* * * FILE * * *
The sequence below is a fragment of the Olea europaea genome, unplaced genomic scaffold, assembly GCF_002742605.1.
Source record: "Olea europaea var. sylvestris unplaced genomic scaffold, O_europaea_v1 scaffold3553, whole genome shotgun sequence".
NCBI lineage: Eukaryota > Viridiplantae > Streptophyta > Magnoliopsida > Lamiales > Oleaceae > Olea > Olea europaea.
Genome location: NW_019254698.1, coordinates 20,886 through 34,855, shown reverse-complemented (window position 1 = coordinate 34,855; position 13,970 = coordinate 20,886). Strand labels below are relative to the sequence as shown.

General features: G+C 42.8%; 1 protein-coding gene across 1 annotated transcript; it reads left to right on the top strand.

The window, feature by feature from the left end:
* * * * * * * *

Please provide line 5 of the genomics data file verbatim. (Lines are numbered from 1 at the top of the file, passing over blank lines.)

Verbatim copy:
General features: G+C 42.8%; 1 protein-coding gene across 1 annotated transcript; it reads left to right on the top strand.